Astypalaea: Where History, Culture, and Traditional Costumes Meet
Astypalaea is a beautiful island located in the southern Aegean Sea, part of the Dodecanese island group in Greece. The island has a rich cultural and historical heritage, dating back to ancient times.
I visited the island during my trip to six islands in the Dodecanese, in search of the local traditional female costumes for my project 'Caryatis'.
Today, Astypalaea is a popular tourist destination, known for its beautiful beaches, traditional architecture, and delicious local cuisine. The island is also home to a thriving cultural scene, with numerous festivals and events taking place throughout the year.
A beautiful island with its capital on high grounds, as it was common to be able to defend against pirate attacks. The island keeps the traditional Cycladic architecture of bright white houses, despite being part of the Dodecanese complex. The whole town is built around an imposing castle that overlooks the archipelago.
Fun fact \
As I set out to find the perfect location for my work around the town, I quickly realized that the task was not going to be as easy as I had initially thought. Despite asking the locals for advice, I was met with puzzled looks and shrugs as they informed me that most of the traditional houses had been modernized over the years.
With no luck in sight, I continued to wander through the white-washed streets of the castle town, hoping that I would stumble upon the perfect spot. After walking for some time, I heard someone greet me in English from behind, asking if I needed help.
To my surprise, it was a German man who had been living on the island for some time. He offered to help me in my search and suggested that his friend's house, which he had kept in a traditional local manner, might be just what I was looking for. The irony was not lost on me - a German man was the one who had retained the traditional character of a house on an island known for its traditional architecture.
Together, we walked through the winding streets of the town and reached the German man's friend's house, and I was struck by how it perfectly captured the essence of traditional Astypalaea architecture.
As I set up my equipment and began to photograph the house, I couldn't help but feel grateful for the chance encounter that had led me to the perfect location. It was a reminder that sometimes, it takes a stranger to help us see what is right in front of us, and that true hospitality can be found in the most unexpected places.
HISTORY CORNER \
Astypalaea was originally named Astypaleia, after the daughter of Phoenix and Perimede in Greek mythology. The island was also known as Ichthys, due to its shape resembling that of a fish.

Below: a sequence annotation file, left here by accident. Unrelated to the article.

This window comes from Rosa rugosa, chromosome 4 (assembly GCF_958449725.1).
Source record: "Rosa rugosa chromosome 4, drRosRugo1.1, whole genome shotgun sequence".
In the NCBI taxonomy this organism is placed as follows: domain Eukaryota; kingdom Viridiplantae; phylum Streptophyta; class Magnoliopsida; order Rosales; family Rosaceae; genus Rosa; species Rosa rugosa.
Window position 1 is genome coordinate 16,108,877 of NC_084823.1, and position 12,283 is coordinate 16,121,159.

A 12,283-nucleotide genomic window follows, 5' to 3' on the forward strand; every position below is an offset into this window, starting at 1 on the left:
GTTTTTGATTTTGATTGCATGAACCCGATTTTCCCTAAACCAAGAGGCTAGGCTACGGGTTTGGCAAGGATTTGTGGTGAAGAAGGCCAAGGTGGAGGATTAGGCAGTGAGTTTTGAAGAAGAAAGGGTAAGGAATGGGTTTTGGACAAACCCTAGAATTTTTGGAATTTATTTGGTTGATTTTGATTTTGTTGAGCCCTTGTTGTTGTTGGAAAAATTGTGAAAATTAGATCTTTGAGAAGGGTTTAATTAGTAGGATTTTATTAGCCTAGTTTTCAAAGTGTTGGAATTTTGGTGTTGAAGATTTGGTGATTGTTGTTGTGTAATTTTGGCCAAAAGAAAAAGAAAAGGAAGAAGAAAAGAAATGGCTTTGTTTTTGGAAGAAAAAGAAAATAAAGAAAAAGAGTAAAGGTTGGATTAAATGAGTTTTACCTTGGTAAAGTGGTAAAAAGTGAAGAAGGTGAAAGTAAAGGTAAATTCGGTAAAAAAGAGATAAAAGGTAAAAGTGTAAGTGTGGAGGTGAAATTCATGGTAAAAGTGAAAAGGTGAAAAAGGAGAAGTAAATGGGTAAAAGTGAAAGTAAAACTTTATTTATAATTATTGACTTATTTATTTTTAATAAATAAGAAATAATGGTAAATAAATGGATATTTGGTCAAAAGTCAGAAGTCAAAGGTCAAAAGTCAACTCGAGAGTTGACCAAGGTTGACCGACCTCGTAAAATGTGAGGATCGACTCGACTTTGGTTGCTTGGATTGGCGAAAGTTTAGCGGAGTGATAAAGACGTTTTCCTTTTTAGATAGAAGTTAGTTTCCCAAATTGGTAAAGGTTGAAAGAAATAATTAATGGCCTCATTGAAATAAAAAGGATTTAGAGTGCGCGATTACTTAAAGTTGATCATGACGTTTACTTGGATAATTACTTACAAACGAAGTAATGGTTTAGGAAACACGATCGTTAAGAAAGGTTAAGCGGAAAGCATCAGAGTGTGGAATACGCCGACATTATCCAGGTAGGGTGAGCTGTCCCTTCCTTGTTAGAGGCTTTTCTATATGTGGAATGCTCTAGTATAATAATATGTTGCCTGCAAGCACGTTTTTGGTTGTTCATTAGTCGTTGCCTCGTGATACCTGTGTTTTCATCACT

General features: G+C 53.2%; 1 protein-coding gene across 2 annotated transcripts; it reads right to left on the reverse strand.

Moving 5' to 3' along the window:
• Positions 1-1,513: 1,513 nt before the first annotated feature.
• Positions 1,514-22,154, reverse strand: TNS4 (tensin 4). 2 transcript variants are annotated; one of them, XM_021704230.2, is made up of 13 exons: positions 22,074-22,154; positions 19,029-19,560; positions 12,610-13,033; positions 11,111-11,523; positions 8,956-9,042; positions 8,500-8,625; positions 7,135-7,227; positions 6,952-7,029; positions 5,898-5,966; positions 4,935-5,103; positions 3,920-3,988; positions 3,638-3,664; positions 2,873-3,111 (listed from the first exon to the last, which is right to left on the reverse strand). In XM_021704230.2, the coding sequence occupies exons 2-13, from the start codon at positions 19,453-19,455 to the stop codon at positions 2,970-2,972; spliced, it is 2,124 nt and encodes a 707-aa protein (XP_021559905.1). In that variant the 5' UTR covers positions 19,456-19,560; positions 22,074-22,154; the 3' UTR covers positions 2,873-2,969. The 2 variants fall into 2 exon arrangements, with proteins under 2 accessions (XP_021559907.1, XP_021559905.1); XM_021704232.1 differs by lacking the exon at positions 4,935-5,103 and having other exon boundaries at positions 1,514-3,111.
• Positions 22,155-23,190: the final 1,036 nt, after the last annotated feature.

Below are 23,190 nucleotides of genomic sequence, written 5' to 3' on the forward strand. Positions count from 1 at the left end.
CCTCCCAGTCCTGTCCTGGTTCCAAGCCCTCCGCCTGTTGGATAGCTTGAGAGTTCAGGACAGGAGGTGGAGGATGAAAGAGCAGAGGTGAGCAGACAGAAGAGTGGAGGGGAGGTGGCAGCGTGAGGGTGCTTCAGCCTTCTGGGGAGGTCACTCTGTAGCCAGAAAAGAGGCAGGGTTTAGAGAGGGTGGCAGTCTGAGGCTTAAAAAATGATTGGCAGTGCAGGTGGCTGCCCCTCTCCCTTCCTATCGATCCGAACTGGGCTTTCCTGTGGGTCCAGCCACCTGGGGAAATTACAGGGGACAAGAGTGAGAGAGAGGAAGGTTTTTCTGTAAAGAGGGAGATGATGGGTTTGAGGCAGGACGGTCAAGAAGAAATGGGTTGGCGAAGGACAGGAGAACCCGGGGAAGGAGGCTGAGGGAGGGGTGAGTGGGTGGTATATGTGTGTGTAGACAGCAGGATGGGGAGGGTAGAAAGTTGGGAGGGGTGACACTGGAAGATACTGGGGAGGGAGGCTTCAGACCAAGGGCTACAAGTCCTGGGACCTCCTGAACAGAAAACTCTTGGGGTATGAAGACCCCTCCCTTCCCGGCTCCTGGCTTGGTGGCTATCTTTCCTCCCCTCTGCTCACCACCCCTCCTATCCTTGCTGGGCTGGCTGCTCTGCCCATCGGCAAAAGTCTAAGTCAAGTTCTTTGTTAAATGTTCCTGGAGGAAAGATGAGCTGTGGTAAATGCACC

During the classical period, Astypalaea was a member of the Athenian League and enjoyed a period of prosperity. However, during the Hellenistic period, the island was under the control of the Ptolemaic Kingdom of Egypt.
During the Byzantine Empire, Astypalaea was an important naval base, and many churches and monasteries were built on the island. The island was also under the control of the Knights Hospitaller of Rhodes, who built the impressive castle that still stands on the island today.
In the 20th century, Astypalaea was part of the Italian Dodecanese and was heavily influenced by Italian culture. Many buildings on the island were constructed during this period, including the town hall and the impressive church of Panagia Portaitissa.
The local traditional costumes of Astypalaea are an important part of the island's cultural heritage. They are known for their intricate embroidery, colourful patterns, and unique designs.
The women's costumes are particularly elaborate, featuring long, flowing skirts, embroidered blouses, and brightly coloured scarves. The embroidery is often done in a style known as "sousta," which involves colourful geometric patterns and floral motifs.
One of the most distinctive elements of the Astypalean women's costume is the "kavadi," a headdress made of stiffened cloth and decorated with sequins, beads, and other embellishments. The kavadi is often worn with a veil and adds an extra layer of elegance to the costume.
Acquire a print from the work
Make a statement in your home or office with unique, one-of-a-kind art from the work in Astypalaea island, by the awarded photographer George Tatakis. Not only will you be adding beauty and interest to your space, but you'll also be supporting important ethnographic work. Click here
The town around the castle in Astypalaea was built during the Venetian period in the 15th century. The castle itself was constructed earlier, during the Byzantine period in the 13th century, as a defensive stronghold against pirates and other invaders.
The town was built in a unique architectural style, known as "Kastellano," which is characterized by narrow, winding streets and houses built close together for added protection. The houses were typically made of local stone and had flat roofs to collect rainwater, which was then stored in underground cisterns.
Over time, the town grew and expanded beyond the walls of the castle, but the Kastellano architectural style remained a defining feature of the island's built environment. Today, the town around the castle is a popular tourist destination, known for its picturesque streets, stunning views, and historical significance.